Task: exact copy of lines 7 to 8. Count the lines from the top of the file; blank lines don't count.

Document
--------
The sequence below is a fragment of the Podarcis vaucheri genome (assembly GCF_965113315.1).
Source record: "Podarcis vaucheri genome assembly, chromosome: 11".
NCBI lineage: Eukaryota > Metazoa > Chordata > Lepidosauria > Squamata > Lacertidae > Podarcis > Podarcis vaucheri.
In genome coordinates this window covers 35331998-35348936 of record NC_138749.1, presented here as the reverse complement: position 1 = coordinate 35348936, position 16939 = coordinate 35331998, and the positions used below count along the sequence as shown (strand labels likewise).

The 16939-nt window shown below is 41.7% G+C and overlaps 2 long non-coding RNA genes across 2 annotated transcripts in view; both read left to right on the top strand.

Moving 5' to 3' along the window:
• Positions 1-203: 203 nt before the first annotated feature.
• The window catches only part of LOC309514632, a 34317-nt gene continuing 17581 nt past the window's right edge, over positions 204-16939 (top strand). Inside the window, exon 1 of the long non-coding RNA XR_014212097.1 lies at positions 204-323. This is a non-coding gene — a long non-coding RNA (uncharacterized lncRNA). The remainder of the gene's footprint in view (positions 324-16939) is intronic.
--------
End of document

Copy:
• Positions 1-203: 203 nt before the first annotated feature.
• The window catches only part of LOC309514632, a 34317-nt gene continuing 17581 nt past the window's right edge, over positions 204-16939 (top strand). Inside the window, exon 1 of the long non-coding RNA XR_014212097.1 lies at positions 204-323. This is a non-coding gene — a long non-coding RNA (uncharacterized lncRNA). The remainder of the gene's footprint in view (positions 324-16939) is intronic.